If you enjoy seeing what great new photo will be featured on the Bing web site, you'll be happy to know that those images are archived so you can check out the ones that you might have missed, or set your favorite to be your Windows wallpaper. You'll find the Bing image archive at

 How To: Using XP Features

How to turn your display back right-side up

I got an urgent message a few nights ago, asking me to call an old friend I haven't seen in years (but with whom I've reconnected on Facebook). Curious, I gave him a call. It seems he had a problem with his computer. He came home to find that his Windows XP display was upside down. He didn't look forward to standing on his head to read his email, so he was hoping that I might be able to help.

How did it happen? Well, his wife said she "moved the mouse." Maybe so, but this is an old trick that many folks have played on friends and family members. If you want to annoy someone, next time you're alone with his/her XP system, try pressing CTRL + ALT + Down Arrow Key. If the computer's video card supports 180 degree rotation, this will turn the display upside down.

Luckily, it's usually just as easy to fix the problem by pressing CTRL + ALT + Up Arrow Key.

Sometimes, however, the key combination doesn't work. In that case, you may need to find the graphics card's settings. If your card displays an icon in the notification area (system tray), click or right click that and look for a "rotation settings" option. If that doesn't work or you can't find the graphics card settings application, do this:

  1. Open Display from Control Panel or by right clicking the desktop and selecting Properties.
  2. Click Settings | Advanced
  3. Click the tab that represents your video card. This tab may contain a rotation settings option. If so, choose "0 degrees" or "normal."
If you encounter the upside down display immediately after restarting the computer, check out KB article 915164:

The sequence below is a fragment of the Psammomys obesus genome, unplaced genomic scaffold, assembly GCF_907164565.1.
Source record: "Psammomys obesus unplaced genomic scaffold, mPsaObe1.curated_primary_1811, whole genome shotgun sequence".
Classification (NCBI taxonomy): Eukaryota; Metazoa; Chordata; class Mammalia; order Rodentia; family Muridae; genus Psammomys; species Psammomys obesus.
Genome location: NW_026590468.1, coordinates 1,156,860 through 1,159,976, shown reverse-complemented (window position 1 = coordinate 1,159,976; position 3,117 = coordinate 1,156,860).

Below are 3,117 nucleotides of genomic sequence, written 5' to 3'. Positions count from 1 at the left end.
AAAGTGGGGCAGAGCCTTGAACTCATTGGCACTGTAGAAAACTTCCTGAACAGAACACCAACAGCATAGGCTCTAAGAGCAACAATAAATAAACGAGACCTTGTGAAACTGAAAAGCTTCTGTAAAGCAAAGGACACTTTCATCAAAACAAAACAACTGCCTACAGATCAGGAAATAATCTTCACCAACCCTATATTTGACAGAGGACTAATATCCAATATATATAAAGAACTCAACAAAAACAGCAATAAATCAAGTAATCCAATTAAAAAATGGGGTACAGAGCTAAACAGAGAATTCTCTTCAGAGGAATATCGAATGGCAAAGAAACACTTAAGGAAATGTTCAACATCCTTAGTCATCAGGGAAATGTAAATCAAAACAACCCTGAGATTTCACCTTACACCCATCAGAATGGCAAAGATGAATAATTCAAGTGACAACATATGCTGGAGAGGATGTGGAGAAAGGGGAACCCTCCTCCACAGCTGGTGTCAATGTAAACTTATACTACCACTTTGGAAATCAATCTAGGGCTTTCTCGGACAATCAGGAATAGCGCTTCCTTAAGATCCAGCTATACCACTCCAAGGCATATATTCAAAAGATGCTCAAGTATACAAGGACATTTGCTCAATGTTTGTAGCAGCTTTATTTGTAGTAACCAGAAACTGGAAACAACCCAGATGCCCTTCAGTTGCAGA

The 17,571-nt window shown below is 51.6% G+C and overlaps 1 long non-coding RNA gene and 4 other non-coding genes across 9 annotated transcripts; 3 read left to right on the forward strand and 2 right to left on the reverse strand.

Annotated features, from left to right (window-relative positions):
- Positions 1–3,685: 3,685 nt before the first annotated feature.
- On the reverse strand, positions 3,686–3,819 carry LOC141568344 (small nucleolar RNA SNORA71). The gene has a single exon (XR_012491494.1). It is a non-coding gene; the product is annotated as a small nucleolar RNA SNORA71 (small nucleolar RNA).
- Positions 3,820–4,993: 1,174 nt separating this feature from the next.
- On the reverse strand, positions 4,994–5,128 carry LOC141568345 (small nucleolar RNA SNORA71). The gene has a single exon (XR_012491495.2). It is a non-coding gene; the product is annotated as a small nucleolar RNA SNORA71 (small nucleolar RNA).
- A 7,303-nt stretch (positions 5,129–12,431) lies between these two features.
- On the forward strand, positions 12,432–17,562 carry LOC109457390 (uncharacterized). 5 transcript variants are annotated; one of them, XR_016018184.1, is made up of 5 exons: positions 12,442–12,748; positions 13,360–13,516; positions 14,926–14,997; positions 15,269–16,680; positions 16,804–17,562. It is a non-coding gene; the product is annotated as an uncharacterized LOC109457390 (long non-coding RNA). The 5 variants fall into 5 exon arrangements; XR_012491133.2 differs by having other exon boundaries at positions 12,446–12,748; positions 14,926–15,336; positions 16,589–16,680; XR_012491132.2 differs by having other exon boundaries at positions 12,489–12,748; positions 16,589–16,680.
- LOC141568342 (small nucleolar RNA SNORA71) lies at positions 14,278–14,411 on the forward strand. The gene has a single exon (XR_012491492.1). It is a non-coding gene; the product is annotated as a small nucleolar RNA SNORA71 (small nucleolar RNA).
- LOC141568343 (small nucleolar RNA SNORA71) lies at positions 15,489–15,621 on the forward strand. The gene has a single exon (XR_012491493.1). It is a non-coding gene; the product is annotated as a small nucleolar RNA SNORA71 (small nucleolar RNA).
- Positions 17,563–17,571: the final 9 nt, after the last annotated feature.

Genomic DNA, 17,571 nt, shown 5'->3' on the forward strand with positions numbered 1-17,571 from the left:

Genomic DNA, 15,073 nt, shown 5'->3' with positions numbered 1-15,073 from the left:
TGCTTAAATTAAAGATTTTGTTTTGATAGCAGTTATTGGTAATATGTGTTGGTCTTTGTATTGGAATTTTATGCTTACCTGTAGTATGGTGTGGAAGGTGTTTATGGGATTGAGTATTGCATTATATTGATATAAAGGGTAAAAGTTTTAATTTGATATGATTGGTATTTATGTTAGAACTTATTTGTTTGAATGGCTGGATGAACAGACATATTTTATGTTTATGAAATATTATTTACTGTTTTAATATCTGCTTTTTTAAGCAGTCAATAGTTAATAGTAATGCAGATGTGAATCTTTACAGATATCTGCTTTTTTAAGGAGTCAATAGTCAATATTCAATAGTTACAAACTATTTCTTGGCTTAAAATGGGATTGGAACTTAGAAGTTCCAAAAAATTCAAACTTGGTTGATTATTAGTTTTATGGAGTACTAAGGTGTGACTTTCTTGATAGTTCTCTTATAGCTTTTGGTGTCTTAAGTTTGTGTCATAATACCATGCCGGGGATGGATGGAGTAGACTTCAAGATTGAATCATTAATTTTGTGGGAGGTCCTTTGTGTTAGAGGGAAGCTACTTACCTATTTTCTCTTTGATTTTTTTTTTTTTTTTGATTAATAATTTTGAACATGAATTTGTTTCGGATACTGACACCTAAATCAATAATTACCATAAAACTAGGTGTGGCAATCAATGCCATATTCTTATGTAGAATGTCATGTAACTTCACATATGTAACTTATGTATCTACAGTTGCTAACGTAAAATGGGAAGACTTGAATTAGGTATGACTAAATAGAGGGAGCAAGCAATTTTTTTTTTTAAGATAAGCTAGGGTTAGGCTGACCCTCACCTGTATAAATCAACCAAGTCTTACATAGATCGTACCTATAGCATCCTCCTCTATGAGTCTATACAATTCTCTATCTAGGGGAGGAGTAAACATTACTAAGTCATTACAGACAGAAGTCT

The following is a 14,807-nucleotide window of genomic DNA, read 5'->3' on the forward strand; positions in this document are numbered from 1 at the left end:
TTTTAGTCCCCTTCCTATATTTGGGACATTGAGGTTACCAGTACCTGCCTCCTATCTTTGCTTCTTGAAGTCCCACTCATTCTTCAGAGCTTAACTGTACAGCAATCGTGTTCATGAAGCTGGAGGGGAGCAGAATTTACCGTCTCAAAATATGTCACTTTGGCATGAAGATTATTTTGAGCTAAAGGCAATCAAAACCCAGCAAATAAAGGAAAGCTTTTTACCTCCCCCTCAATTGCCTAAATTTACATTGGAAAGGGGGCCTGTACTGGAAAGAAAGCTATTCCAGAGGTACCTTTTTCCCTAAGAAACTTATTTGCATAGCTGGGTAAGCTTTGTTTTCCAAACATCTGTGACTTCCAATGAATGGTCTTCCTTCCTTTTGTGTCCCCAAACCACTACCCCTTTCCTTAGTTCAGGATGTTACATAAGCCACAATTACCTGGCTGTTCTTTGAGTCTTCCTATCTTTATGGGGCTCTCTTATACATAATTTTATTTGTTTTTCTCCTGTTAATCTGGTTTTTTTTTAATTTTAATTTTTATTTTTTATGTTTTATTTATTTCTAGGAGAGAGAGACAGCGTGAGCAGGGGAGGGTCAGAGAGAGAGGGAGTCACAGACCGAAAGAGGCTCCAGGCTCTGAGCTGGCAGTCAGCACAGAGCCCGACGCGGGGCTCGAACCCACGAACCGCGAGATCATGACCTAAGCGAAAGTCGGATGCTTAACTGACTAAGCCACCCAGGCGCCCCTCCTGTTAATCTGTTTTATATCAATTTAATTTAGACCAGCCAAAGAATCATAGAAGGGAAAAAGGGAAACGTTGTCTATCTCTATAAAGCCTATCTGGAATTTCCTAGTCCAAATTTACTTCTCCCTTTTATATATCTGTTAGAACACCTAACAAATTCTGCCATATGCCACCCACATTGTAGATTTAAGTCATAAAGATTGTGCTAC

XP Security News

Emergency Patch for IE flaw released

In case you don't have XP set to automatically download and install critical updates, be aware that Microsoft released an "out of band" emergency patch of Internet Explorer last Thursday. This addresses the exploit that was used in the attacks on Google and other companies. Be sure to do a manual update to ensure that your system is protected.

 XP Question Corner

Can I keep documents from being changed?

I have some documents that are in their final form. Some are Word documents and some are .txt files. The point is that I don't want to accidentally change them and don't want them to get changed by my family members that use my computer. I've read about rights management service that lets you disallow modification of documents but if I understand right, you have to have a special server for that. Is there an easier way? - Howard L.

The easiest way to protect files from accidental changes is to set the Read Only attribute on them. When a file is Read Only, any changes you make to it can't be saved under the original file name. You can save changes with a new file name, but your original will remain the same. Here's how you set a file to Read Only:

  1. Navigate to the file in Windows Explorer.
  2. Right click it and choose Properties.
  3. Click the General tab.
  4. Check the box that says "Read Only."
  5. Click OK.
If you want to make all files in a folder Read Only, you can check this box on the folder's Properties sheet. Note that this will make all of the files currently in the folder Read Only, but it won't affect new files that you put in the folder. Remember that others can still delete or move Read Only files, they just can't make changes to them.

 XP Configuration and Troubleshooting

Error message with network printer

If your XP computer tries to open the printer properties dialog box for a network printer that's connected to a Windows Server 2003 domain controller, you might get an error message. To fix the problem, you have to remove the printer and driver, install a hot fix and reconnect to the printer. For step-by-step instructions on how to do it, see KB article 924078 at

Change the default icons for folders in XP

You can't customize the default icon for a folder in Windows XP but you can make a shortcut to that folder, and change the icon for the shortcut. KB article 310192 walks you through the steps for doing this.

 Fav Links

This Week's Links We Like. Tips, Hints And Fun Stuff

Disclaimer: WXPNews does not assume and cannot be responsible for any liability related to you clicking any of these linked Web sites.

 Product of the Week